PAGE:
Understanding My Sexuality

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Photo by Thought Catalog on Unsplash

Something astounding happened to me just over a week ago. I watched a movie that changed everything. It changed the way I thought about certain things, it changed the way I looked at certain things, and most importantly, it changed the way I viewed myself. The movie didn’t just make me feel happy or sad, rather it made me feel incredibly introspective and reflective. After having seen this film, I spent the following days and nights contemplating my own personal experiences and instances in my life that had always been mired in sadness and confusion.

I tried to decode these experiences and look for lost meanings behind them. I tried to make sense of things that had happened to me years ago, but still lie unresolved and bothersome for me today. I was looking for something to grasp hold of, something that would fill me with a sense of relief, convincing me that I hadn’t been the one in the wrong. That all of this was entirely someone else’s fault.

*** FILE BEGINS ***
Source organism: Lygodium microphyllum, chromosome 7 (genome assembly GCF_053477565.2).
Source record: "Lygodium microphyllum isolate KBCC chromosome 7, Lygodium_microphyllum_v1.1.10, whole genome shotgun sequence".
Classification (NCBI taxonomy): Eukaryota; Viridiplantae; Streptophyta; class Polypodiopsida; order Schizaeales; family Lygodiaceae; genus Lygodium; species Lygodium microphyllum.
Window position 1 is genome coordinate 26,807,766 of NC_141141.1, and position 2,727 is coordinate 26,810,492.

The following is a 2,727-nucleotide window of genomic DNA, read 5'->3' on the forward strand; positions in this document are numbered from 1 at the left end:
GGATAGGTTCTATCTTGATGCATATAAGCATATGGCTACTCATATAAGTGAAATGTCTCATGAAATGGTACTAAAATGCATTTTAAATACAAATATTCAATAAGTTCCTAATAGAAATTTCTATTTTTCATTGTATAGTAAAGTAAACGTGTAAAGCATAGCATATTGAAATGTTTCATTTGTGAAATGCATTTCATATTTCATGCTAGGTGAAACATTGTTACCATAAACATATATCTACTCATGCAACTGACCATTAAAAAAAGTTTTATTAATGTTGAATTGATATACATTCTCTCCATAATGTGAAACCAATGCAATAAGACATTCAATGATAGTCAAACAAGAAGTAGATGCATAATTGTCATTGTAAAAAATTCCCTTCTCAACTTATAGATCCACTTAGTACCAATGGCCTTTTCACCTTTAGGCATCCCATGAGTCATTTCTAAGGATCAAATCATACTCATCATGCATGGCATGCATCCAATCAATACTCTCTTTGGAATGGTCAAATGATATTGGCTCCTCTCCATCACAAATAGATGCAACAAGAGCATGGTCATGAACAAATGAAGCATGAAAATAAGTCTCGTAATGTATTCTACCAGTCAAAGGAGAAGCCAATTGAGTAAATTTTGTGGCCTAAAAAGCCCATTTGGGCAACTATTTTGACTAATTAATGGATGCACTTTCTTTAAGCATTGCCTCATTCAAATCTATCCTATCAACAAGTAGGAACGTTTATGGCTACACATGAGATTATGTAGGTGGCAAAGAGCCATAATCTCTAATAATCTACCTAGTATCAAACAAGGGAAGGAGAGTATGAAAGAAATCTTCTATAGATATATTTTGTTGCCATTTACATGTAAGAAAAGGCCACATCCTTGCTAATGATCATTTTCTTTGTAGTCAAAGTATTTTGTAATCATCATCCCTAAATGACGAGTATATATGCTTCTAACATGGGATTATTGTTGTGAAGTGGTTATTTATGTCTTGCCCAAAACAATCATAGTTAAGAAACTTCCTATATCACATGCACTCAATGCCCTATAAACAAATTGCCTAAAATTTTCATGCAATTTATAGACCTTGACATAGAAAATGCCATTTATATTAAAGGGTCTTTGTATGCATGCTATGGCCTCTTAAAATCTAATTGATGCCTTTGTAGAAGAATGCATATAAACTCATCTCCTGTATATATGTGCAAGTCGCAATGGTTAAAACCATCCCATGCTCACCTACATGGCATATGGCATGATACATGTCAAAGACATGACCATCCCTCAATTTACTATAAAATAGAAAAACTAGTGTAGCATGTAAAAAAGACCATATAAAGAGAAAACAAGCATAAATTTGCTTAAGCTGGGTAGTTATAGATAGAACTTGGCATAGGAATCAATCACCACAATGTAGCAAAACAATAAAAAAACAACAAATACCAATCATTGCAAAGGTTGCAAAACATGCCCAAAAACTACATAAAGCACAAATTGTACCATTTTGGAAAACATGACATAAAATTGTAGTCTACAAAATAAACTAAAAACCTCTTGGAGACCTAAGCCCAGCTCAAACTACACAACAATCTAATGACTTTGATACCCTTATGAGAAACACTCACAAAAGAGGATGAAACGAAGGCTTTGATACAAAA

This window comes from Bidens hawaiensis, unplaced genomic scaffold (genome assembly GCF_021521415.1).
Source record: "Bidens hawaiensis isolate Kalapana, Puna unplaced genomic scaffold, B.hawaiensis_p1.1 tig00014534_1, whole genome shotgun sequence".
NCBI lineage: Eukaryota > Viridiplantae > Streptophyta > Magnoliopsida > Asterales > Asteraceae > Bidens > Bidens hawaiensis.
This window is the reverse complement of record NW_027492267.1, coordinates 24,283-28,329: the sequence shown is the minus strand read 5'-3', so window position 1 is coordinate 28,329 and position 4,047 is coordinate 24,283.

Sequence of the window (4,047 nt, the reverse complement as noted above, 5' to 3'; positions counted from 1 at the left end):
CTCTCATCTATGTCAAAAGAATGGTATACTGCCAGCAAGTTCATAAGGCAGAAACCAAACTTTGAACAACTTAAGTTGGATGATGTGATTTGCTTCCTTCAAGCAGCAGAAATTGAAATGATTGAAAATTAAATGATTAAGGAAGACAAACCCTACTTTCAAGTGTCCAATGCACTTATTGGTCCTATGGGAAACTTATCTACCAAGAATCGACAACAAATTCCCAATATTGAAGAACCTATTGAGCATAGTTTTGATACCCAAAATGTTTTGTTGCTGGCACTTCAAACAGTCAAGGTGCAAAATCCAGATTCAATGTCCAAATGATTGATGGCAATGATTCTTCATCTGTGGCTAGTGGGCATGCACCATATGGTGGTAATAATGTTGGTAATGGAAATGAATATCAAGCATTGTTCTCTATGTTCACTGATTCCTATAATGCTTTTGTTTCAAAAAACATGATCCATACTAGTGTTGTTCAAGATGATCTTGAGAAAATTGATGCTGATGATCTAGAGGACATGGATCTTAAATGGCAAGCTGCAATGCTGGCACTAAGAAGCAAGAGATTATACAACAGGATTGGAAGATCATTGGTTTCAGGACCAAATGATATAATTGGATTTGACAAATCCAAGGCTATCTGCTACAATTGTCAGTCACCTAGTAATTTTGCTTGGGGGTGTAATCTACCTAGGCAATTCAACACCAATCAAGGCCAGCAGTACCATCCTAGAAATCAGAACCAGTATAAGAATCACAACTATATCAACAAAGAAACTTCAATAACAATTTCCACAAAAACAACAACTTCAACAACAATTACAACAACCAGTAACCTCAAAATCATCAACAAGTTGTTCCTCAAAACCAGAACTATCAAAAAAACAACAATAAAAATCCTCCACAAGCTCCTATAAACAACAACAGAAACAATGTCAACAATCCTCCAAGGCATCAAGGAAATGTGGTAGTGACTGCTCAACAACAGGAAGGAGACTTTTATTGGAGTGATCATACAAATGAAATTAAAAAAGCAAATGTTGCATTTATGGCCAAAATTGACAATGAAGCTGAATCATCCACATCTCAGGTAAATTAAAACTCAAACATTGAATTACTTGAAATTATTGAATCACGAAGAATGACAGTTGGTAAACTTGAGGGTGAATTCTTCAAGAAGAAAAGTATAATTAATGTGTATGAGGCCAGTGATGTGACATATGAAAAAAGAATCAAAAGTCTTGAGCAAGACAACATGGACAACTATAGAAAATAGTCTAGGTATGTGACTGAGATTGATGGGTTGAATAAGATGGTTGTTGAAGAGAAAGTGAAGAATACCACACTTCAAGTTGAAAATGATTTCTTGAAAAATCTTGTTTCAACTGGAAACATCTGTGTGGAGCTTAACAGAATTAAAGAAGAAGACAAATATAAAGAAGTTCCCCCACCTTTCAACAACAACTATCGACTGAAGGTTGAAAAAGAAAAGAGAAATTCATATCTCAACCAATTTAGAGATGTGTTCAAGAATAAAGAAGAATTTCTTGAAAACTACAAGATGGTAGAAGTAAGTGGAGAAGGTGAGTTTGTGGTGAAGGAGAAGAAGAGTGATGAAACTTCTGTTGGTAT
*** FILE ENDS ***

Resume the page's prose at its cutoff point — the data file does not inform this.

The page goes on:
The movie was Call Me By Your Name (2017) and it absolutely ripped me to shreds. Armie Hammer and Timothée Chalamet star together in this beautiful love story that takes place in Italy during the summer of 1983.

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Timothee Chalamet & Armie Hammer in a scene from Call Me By Your Name

Call Me By Your Name is the type of film that moves you. It grabs a-hold of you and tugs you from left to right, forwards and backwards, until you begin to grow dizzy and frustrated, not knowing where to look next or what to think. More than any other film, this one has made me think about my sexuality and what – or indeed whom – I want in my life (as well as the things and people I don’t want in my life).

So, what am I?